Each character is based upon either a real person, or composite (and verbatim) transcripts of several real persons. Abby Mann, the play’s author, was a journalist. In penning Judgement at Nuremberg, he pulled together the lives of separate people and their interaction in such a way as to create figures which are almost grotesquely authentic. These people are not microcosms of some greater whole, they’re not designed to showcase some abiding characteristic or trait – they exist only as real, complicated individuals. Luke Rollason (Oscar Rolfe, the defending lawyer) talks about the weight of their characters upon each of them. The cast sympathise with their homicidal, genocidal characters. So do we.
“Everyone seems like human beings” muses one of the judges, and it’s true, because they were. Seeing this renders the inhuman happenings of Nazi Germany incomprehensible – something which is far harder to accept than our traditional black-and-white, good-and-bad approach. Judgement at Nuremberg’s gift is in showing us that if there was evil, it was (in Arendt’s words) simply banal. As Hannah Bristow (Frau Bertholt, a German widow) put it: “What it boils down to is the humanness of the Germans”. Not their humanity, not any kindness or forgivable error, but their humanness. The fact that we can relate.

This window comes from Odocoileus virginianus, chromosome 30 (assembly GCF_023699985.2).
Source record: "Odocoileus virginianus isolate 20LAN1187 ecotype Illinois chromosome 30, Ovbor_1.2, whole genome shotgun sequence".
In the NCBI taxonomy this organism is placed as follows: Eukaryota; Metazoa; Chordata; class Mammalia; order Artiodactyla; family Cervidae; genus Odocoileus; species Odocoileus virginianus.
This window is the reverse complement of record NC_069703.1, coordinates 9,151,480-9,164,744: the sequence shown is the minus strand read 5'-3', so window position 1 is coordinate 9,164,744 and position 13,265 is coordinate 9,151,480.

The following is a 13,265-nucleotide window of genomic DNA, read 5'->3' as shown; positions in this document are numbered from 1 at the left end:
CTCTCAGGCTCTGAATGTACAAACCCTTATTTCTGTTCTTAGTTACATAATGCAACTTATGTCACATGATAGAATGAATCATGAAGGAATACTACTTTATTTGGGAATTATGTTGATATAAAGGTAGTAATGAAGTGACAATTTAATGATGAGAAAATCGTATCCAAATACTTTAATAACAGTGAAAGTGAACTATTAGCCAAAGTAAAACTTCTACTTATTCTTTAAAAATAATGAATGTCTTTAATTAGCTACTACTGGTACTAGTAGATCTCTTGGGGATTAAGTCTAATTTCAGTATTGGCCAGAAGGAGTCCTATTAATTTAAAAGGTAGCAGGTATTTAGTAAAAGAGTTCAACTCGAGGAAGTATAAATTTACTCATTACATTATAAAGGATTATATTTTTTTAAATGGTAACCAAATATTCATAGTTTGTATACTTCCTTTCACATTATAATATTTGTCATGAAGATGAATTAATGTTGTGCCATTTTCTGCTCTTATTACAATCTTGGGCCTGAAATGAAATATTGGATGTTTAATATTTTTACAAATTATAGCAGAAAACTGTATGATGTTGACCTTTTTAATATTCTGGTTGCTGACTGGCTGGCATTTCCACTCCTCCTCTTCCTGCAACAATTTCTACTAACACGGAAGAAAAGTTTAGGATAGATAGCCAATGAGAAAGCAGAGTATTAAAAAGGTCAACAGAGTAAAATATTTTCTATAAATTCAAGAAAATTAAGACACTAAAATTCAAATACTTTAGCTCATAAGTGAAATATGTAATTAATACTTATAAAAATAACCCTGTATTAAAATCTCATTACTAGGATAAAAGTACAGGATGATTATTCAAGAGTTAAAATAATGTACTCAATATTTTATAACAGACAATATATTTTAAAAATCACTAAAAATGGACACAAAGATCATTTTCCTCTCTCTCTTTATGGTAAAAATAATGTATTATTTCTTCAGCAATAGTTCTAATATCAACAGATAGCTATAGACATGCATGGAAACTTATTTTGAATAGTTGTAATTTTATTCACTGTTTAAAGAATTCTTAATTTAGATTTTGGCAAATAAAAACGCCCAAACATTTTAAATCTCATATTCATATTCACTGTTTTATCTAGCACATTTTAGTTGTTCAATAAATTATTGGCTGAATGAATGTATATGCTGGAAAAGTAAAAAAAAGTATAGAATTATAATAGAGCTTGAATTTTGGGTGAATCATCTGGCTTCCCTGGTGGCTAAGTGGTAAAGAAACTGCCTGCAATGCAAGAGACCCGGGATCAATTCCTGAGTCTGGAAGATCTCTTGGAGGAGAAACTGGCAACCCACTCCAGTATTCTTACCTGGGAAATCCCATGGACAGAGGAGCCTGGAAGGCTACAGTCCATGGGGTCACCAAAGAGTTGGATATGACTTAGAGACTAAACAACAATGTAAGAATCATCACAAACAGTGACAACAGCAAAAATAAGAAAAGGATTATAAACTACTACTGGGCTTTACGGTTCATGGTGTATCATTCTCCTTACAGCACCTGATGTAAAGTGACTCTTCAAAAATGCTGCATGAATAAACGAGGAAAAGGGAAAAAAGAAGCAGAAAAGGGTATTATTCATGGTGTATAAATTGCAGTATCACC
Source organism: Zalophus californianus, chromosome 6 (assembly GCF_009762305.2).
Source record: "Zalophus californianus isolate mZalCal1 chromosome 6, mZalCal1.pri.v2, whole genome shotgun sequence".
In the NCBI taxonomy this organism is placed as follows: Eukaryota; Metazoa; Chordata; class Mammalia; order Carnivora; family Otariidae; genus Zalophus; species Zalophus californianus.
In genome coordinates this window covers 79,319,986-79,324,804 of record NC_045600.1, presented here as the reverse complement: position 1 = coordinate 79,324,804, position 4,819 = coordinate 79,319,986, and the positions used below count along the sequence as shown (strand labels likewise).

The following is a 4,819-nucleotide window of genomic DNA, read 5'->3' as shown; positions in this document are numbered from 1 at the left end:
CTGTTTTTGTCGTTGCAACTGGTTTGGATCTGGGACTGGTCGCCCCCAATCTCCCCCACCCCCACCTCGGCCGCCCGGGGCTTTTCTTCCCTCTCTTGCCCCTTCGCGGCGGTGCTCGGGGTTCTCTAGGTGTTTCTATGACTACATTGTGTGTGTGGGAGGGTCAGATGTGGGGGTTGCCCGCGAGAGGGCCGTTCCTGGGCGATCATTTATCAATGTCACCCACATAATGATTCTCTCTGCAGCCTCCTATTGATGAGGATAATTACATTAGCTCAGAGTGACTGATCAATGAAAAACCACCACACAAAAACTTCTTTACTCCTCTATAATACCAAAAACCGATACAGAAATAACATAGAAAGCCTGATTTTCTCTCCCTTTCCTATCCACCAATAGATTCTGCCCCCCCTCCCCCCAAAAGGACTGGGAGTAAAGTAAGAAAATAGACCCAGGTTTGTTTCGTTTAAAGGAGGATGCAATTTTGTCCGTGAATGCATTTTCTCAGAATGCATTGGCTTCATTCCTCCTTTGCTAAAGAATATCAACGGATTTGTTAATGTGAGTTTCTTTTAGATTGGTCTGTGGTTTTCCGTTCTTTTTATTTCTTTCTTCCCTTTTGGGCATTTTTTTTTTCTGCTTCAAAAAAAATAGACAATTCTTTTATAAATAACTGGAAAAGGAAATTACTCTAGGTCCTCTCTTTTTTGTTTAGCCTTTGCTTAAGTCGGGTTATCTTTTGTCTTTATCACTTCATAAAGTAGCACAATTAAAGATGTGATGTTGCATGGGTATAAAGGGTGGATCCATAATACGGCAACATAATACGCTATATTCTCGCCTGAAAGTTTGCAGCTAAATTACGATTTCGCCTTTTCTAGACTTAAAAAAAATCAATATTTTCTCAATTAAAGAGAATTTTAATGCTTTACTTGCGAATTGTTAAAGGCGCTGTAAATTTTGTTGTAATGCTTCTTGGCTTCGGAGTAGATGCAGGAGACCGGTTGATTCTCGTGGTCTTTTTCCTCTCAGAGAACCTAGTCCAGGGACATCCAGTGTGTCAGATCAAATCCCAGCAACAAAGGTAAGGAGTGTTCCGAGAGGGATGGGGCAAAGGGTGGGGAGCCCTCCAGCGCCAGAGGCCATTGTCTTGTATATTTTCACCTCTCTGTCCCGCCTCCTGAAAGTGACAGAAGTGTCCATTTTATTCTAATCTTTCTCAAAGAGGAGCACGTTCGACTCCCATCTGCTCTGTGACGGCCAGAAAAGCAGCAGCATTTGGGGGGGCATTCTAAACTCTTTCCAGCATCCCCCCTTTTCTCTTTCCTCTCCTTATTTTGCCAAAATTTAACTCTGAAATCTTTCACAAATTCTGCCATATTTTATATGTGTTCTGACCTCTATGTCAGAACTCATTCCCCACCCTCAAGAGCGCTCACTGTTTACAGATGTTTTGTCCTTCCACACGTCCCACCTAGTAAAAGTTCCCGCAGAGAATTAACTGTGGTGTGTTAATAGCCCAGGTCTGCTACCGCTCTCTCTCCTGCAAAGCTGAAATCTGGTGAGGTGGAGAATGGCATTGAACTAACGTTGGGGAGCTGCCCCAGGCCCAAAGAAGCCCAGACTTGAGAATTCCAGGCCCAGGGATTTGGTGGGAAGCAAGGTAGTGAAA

Judgement at Nuremberg is an awesome, awful play, and immensely demanding from its cast and crew. The spectre of loss is very present: each role is finessed, but also raw and brutal. It is not possible to forget the demands upon every member of the team. There is no subtle way of honouring its missing protagonist. But the play is dedicated, in every sense of the word, to him.
Judgement at Nuremberg is showing at the Keble O’Reilly theatre until the 9th of November. More information and tickets are available here.